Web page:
Um, people... since then, we've had a major terrorist assault, a Republican president, an almost-Republican president and more shit hitting more fans than you can count, notably an economic crisis that may eventually affect your paycheck if it hasn't already. If giving a president an illicit BJ will return the economy to the condition it was in during Bill Clinton's terms, I'm all in favor of it. Somebody help the man with his zipper, please...

(BTW, the Republican rep's name, "Huelskamp," is... (said in hushed tones) Dutch. You know how sexually promiscuous the Dutch are. Pass the word.)

Tuesday, July 9, 2013

Long Day Wednesday, Blogging Late

My Wednesday contains an early doc appointment, a pharmacy run and a grocery shopping trip, separated by a total of four (4) METROLift™ rides and the usual interminable waiting. Oh, and an exercise session. I'll be back to the blog when I'm able. Thank you for your patience.

Monday, July 8, 2013

ProPublica FAQ On NSA-Collected Data


Goodhair Will Not Seek Re-Election

So he announced:
Texas Gov. Rick Perry (R) announced Monday that he would not seek an unprecedented fourth full gubernatorial term. He previously served as George W. Bush's lieutenant governor for the state, taking over the governor's mansion in 2000, when Bush resigned to become president. He has since been elected for the state's top post three times.

But Perry, who made an unsuccessful bid for the Republican presidential nomination in 2012, left the door open Monday for a 2016 presidential run, saying that he would spend the remainder of his term leading "this great state" and praying and reflecting to "determine my own future path."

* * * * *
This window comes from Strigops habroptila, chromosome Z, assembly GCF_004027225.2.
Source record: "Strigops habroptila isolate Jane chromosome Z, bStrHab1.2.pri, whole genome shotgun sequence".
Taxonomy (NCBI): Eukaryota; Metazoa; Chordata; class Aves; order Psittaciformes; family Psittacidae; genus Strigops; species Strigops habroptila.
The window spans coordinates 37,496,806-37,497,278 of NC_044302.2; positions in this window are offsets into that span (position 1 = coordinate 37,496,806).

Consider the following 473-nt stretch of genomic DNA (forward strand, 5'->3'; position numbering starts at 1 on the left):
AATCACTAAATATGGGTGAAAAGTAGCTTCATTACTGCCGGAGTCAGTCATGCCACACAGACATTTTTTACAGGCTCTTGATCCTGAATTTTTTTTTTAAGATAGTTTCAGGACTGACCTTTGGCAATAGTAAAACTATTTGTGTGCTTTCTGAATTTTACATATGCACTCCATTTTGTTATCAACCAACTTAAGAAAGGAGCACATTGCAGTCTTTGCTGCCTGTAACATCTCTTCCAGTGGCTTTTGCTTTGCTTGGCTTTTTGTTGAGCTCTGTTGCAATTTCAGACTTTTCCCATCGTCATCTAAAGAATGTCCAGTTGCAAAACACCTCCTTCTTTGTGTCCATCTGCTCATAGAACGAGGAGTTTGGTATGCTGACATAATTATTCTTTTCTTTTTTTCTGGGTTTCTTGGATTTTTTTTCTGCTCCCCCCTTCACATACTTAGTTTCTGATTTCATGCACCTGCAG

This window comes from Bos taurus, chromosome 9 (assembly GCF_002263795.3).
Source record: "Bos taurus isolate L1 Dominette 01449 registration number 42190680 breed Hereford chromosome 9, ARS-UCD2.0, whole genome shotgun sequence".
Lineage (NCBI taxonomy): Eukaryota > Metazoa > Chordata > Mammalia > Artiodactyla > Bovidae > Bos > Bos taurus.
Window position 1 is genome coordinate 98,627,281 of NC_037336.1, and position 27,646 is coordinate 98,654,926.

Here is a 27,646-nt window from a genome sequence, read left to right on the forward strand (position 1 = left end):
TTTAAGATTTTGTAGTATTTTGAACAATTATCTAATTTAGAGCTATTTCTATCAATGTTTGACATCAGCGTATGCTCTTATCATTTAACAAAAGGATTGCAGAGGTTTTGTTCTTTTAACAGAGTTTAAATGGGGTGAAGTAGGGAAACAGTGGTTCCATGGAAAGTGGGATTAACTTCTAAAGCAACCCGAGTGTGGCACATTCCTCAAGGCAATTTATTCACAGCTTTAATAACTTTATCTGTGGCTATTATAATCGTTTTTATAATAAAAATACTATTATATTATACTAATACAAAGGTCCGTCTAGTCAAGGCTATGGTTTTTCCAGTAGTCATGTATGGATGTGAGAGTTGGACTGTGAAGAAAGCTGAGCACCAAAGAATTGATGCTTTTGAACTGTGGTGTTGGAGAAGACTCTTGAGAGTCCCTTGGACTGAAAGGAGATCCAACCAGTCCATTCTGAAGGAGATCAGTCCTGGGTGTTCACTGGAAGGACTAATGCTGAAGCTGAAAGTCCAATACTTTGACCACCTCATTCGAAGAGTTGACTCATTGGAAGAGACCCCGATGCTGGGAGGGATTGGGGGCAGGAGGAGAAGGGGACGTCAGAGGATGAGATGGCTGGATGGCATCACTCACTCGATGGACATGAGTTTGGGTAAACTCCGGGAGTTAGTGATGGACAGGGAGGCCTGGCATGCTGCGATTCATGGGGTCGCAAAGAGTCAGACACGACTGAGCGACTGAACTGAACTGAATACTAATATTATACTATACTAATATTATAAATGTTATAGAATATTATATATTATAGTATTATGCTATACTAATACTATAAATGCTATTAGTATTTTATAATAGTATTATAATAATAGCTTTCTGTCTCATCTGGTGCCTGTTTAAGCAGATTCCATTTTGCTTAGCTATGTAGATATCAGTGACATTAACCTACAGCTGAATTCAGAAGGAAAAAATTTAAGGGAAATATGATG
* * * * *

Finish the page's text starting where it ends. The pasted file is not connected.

"I will arrive at that decision appropriately," he said.
Right. Translation: tha muthahfuckah is goin' ta run fer preznit.

Quoth McRaven: 'Nevermore!' - Top Special Ops Commander Orders Bin Laden Raid Files Sealed In CIA

Richard Lardner at TPM:
WASHINGTON (AP) — The nation’s top special operations commander ordered military files about the Navy SEAL raid on Osama bin Laden’s hideout to be purged from Defense Department computers and sent to the CIA, where they could be more easily shielded from ever being made public.

The secret move, described briefly in a draft report by the Pentagon’s inspector general, set off no alarms within the Obama administration even though it appears to have sidestepped federal rules and perhaps also the Freedom of Information Act.

An acknowledgement by Adm. William McRaven of his actions was quietly removed from the final version of an inspector general’s report published weeks ago. ...

(As always with AP material, please read it on the original site.)

The fact that the Obama administration is attempting to run the whole bloody government in secret is hardly news, but it is still regrettable that they are not even willing to conceal their secrecy. I do not know if history will look kindly on their attempts to hide everything they do, but it is certain that historians won't.

OK, I'll be honest. I just wanted an opportunity to use that post title...

Sunday, July 7, 2013